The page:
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Bail Organa, Padme Amidala and other members of the delegation of 2000. They could have at least argued against it.

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    They would have lost.
    – Valorum
    Commented Feb 2, 2020 at 15:01
  • 1
    Yes, but it's still worth a try, isn't it?
    – Neel Dayal
    Commented Feb 2, 2020 at 15:08
  • 29
    Nope. Bad idea that'll get you killed.
    – Valorum
    Commented Feb 2, 2020 at 15:08
  • @Valorum : they didn't know yet that the Emperor would have gone that far.
    – vsz
    Commented Feb 7, 2020 at 5:33
  • @vsz Valorum's answer indicates otherwise. That is what tends to happen to 'enemies of the State'. Commented Feb 7, 2020 at 23:04

2 Answers 2

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This is addressed in the official novelisation. In short, the vote was a done deal and the "2000" were already being systematically rounded up. Bail was in favour of raising a vote against the Empire Act but Padmé argues (successfully) that they should all position themselves as pro-Empire by voting for Palpatine, allowing them to remain in positions of power and to work against the Empire from the inside.

So this is how liberty dies, she was saying to herself. With cheering, and applause.

“We can’t let this happen!” Bail lurched to his feet. “I have to get to my pod-we can still enter a motion-“

“No.” Her hand seized his arm with astonishing strength, and for the first time since he’d arrived, she looked straight into his eyes. “No, Bail, you can’t enter a motion. You can’t. Fang Zar has already been arrested, and Tundra Dowmeia, and it won’t be long until the entire Delegation of the Two Thousand are declared enemies of the state. You stayed off that list for good reason; don’t add your name by what you do today.” “But I can’t just stand by and watch-” “You’re right. You can’t just watch. You have to vote for him.”

“What?”

“Bail, it’s the only way. It’s the only hope you have of remaining in a position to do anyone any good. Vote for Palpatine. Vote for the Empire. Make Mon Mothma vote for him, too. Be good little Senators. Mind your manners and keep your heads down. And keep doing … all those things we can’t talk about. All those things I can’t know. Promise me, Bail.”

A similar scene appears in the Junior Novelisation. Again, Bail is in favour of doing something. Padmé talks him out of it.

Bail’s mind began to move at last. He was a Senator; he could speak out against this … abomination. He started to stand, and Padmé put a restraining hand on his arm. He stared at her. “We cannot let this happen!” he said. Surely she agreed with him!

But Padmé shook her head. “Not now!” she said urgently. She glanced toward the podium, and then toward the entrances, and for the first time Bail noticed the red-clad guards and clone troopers standing at attention. They had always been there, it seemed; first, as part of the ceremony and respect due the Senate, and later, during the war, as a security measure to protect the Senators. But just who would they be protecting now?

Feeling cold, Bail relaxed back into his seat. Padmé nodded sadly. “There will be a time,” she said, but she sounded as if it was more of a hope or a dream than a certainty.

Yes. There will be a time, Bail thought. He stared at the figure on the podium, and felt his face harden. He had been devoted to democracy all his life. He would spend the rest of it trying to restore what the Chancellor — no, Emperor, now — had taken away.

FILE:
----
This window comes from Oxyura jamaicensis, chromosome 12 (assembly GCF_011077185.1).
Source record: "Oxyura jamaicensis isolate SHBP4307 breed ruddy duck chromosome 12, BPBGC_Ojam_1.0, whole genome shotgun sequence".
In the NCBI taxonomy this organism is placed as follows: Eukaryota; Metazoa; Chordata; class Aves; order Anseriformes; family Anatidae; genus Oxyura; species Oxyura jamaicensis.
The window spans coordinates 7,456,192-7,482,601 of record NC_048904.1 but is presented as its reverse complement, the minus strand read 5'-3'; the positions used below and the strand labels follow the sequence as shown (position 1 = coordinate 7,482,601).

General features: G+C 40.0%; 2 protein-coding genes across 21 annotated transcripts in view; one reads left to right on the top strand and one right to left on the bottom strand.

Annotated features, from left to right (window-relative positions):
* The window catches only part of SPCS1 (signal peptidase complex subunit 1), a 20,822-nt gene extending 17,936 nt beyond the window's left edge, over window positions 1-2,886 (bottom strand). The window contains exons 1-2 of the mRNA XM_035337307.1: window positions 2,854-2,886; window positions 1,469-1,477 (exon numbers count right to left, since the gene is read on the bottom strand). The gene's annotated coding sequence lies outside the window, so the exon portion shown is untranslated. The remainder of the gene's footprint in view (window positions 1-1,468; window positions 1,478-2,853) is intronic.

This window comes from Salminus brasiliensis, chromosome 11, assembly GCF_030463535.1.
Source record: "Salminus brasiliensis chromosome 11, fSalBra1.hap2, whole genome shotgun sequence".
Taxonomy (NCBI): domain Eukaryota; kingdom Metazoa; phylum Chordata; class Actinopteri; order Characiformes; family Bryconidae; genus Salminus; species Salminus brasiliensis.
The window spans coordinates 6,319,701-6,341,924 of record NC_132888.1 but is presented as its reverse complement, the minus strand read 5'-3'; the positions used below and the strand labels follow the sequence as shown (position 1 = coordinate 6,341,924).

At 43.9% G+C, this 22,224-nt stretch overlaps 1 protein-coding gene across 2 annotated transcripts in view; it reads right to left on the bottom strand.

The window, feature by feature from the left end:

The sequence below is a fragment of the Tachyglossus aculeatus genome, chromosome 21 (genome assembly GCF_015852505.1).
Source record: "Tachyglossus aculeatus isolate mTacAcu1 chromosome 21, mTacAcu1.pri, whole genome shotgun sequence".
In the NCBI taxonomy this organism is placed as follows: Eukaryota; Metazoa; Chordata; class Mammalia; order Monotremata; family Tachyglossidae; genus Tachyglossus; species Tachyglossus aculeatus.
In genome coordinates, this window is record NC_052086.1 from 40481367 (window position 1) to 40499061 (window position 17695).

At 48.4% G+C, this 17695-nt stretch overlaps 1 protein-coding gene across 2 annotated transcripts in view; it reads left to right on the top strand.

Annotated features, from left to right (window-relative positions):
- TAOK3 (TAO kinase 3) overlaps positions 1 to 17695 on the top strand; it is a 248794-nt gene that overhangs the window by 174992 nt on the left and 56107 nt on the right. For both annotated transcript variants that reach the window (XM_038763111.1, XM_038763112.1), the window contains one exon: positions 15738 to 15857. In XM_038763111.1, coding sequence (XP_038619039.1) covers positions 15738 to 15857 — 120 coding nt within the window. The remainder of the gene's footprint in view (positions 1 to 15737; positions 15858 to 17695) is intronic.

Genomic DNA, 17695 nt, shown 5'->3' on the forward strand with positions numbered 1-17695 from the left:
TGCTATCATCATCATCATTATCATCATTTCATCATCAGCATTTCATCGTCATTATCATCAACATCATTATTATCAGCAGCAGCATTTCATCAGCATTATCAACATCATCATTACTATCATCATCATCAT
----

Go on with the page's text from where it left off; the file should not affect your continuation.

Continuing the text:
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    Sounds similar to how many delegates of the German parliament (not only the majority parties) voted to give law-giving powers to Hitler's government in 1933. Commented Feb 3, 2020 at 9:18
  • 19
    @PaŭloEbermann: I always assumed that was explicitly the inspiration for the storyline. Commented Feb 3, 2020 at 9:34
  • 7
    @PaŭloEbermann And if you want to see what happens if you don't do that, the Czechoslovakian parliament (still in majority even) tried to resist the growing communist power. It "was the right thing to do", but the only result was that it gave the communists all the power they needed right there and then. In the end, if you control the military and the police... you're the government. All those democratic principles work great in a democracy, but are huge vulnerabilities to exploit for people with authoritarian tendencies. By the point it becomes obvious, it's probably too late.
    – Luaan
    Commented Feb 3, 2020 at 9:58
  • 1
    @BobJarvis-ReinstateMonica - For all things there is a season.
    – Valorum
    Commented Feb 4, 2020 at 14:14
  • 3
    @BobJarvis-ReinstateMonica I'm pretty sure Oskar Schindler would disagree
    – Machavity
    Commented Feb 4, 2020 at 14:19
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They saw how popular it was for one, and realized it would have accomplished nothing. Also at this point they had some idea of what Palpatine actually was and everything he did to get this point. With the Jedi wiped out, they lost their only potential allies of significance. It would only have been 'worth a try' if they were okay throwing their lives away in doing so. It made much sense to do what they (minus Padme of course) eventually did, becoming secret leaders of the new rebellion.

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    Not just their lives either, possibly. The senate would probably happily allow some sanctions etc. against the sectors they represent too - as we see in the Empire's rule that follows, those can range all the way from discrimination, through slavery and into outright extermination.
    – Luaan
    Commented Feb 3, 2020 at 10:02

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